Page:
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Without context, fact can become fiction and prediction can become fantasy. Lacking a frame of reference that context provides, messages can become distorted and misleading. That is why placing statements in context makes for insightful conversations that yield higher quality information.
This is not a rant against the intentional delivery of information out of context. Instead, it is an observation that many additive manufacturing conversations lack the context needed to truly inform, educate, inspire and motivate. It is also a reminder that it is our responsibility to uncover the context when it is not offered.
For example, claims that additive manufacturing (AM) will lead to disruption and revolution can be both true and false. The validity of the statement depends on the context provided by clarification in terms of what industries, applications, conditions and timeframes.
Attendees of the AMUG Conference witnessed this duality. In an on-stage interview of Scott Crump, Stratasys’ co-founder and chief innovation officer, he made the statement that AM is already a disruptive force that is revolutionising processes. Meanwhile, in a panel discussion, two of Stratasys’ vice presidents agreed that AM will not lead to disruption and revolution. Without context, it appears that these three gentlemen do not share a common vision.
However, add the context, which each shared, and both statements make sense. Crump framed his statement in the applications of product development and manufacturing engineering with a dose of manufacturing in aerospace. Like Scott, the VPs cited examples where there has been big impact, but they framed the response in the context of all products and all components for all industries. As each conversation progressed, more details, considerations and conditions were added. Ultimately, all were saying the same thing; they were just coming from different reference points.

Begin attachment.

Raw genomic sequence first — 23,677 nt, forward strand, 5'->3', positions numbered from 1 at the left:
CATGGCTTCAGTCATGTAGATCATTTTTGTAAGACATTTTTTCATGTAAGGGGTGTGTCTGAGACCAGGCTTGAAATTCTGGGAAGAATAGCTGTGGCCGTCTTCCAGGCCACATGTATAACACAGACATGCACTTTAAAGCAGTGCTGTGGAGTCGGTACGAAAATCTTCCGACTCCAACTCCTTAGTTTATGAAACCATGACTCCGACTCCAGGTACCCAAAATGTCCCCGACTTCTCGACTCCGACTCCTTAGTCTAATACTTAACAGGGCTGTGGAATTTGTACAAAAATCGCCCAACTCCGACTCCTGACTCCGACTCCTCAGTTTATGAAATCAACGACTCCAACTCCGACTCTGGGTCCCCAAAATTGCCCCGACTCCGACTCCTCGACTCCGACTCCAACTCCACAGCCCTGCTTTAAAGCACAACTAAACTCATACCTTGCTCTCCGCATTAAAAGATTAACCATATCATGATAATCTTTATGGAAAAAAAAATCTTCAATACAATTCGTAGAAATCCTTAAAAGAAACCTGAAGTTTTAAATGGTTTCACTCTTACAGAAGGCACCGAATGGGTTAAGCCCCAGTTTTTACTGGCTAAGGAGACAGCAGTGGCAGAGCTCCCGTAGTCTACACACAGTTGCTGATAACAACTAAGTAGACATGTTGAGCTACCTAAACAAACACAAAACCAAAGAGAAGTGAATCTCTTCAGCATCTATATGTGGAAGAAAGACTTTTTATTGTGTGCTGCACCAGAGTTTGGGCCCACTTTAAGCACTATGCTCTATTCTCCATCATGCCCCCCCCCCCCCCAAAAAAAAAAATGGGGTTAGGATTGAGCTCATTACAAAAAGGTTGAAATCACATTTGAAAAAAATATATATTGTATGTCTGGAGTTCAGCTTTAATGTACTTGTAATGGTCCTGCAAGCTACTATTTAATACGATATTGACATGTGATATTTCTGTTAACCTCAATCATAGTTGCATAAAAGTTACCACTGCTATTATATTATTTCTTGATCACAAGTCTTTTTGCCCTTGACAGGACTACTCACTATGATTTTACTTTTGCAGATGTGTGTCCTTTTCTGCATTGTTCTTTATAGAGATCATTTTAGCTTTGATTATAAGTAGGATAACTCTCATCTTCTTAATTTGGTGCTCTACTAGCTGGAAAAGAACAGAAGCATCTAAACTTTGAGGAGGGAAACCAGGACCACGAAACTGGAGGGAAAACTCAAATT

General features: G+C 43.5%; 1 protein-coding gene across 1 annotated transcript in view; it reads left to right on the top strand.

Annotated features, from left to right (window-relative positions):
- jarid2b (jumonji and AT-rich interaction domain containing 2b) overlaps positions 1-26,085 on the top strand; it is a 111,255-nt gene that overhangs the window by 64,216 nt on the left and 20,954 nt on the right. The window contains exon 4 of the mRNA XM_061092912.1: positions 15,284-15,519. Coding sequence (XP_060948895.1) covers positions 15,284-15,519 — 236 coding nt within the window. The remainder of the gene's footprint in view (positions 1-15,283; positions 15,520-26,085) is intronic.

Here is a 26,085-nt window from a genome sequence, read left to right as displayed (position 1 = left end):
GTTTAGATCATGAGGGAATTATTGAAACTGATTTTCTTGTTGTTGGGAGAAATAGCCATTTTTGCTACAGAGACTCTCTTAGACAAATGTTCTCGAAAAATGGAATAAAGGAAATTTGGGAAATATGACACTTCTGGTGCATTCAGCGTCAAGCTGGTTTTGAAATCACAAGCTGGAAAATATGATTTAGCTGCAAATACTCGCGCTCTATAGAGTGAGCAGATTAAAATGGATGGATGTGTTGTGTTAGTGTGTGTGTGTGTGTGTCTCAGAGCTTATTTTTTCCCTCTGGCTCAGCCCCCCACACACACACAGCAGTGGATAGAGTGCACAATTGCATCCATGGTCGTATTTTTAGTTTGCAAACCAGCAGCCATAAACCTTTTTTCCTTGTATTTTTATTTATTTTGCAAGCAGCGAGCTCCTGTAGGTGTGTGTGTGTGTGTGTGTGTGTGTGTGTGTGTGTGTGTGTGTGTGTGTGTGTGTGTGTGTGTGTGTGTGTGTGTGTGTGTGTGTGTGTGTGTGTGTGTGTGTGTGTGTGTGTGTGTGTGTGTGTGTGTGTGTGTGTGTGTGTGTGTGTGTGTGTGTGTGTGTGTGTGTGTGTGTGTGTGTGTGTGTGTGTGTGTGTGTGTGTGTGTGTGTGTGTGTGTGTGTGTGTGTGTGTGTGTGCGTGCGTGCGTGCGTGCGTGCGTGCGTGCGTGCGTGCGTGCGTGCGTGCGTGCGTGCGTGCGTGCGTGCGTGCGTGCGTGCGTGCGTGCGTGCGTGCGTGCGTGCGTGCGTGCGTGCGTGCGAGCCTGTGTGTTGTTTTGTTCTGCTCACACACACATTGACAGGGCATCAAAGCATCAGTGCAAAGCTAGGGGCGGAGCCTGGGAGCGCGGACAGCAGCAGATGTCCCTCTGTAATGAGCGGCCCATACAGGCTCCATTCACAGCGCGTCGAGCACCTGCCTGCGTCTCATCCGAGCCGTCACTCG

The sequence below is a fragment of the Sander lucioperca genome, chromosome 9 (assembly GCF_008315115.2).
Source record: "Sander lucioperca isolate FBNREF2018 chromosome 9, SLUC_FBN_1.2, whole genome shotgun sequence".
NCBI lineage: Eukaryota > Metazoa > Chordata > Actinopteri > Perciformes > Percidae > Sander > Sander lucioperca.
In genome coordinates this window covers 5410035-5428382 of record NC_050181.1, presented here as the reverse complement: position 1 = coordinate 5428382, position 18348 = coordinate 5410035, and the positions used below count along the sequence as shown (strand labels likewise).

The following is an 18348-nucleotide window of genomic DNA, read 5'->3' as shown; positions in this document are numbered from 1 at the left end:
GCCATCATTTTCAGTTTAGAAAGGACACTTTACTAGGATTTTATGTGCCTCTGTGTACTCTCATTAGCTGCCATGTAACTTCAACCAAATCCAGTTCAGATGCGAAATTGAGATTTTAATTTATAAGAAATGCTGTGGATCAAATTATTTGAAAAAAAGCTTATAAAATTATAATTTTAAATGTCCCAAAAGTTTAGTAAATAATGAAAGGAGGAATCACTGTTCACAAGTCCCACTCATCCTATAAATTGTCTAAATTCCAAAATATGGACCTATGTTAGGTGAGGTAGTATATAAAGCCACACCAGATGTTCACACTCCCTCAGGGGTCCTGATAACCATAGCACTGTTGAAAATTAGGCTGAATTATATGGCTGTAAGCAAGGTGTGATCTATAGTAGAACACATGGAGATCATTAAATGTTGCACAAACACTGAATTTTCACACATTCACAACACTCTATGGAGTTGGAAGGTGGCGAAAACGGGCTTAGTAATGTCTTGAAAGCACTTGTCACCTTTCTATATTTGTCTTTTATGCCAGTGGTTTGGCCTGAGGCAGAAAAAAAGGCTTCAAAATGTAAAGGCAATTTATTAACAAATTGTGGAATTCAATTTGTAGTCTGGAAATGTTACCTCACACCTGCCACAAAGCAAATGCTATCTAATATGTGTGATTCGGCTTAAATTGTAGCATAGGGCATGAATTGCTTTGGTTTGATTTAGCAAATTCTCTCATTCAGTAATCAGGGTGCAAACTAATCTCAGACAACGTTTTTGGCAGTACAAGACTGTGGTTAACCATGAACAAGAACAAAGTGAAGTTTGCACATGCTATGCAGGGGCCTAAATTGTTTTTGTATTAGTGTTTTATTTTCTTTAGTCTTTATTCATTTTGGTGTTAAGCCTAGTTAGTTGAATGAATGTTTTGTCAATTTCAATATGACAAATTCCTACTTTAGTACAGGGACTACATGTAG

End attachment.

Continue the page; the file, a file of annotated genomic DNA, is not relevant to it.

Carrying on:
Another example from the AMUG Conference came during a panel discussion where 10 of the leading AM companies shared their insights. When asked what percentage of today’s AM use is for manufacturing, the responses varied from 5% to 50%. These percentages were based on their customers’ actual usage. From the responses, there is no way to conclude if we are in an age where AM has been widely adopted for production work.
Add some context and the data makes more sense. Those offering metal AM solutions reported higher use for manufacturing. Those working with plastics reported lower values, and those working with photopolymers stated the lowest values. Ah, now things are making sense.
But to truly understand how much production work is being done, more context is needed. For example, is the usage percentage based on run time, parts produced or part numbers? Fifty percent of all part numbers in the bills of materials would be outstanding. Fifty percent of all AM parts built would be impressive. Fifty percent of all run time, if dedicated to making just a few big parts, would be uninspiring.
Context is the key to information clarity, especially when deciphering claims of better, faster or cheaper. At the moment there is a race to be the fastest. Companies are claiming 10x, 25x, 50x and 100x. Without context, these claims are meaningless. To understand if that speed has any value, you must determine several things: compared to what, for what size parts, for what kind of geometry and for what materials. With this insight, the speed comparison now has meaning.
Since there is a tendency to omit the context when discussing the AM industry, applications and technology, it is up to each of us to dig a little deeper. Simply asking the right questions can provide the context that brings clarity. When presented with a claim, belief, comparison or fact, just act like a reporter and ask who, what, when, where, why and how. When the tables turn and you are the presenter, make it easier on your audience by offering them both the content and the context.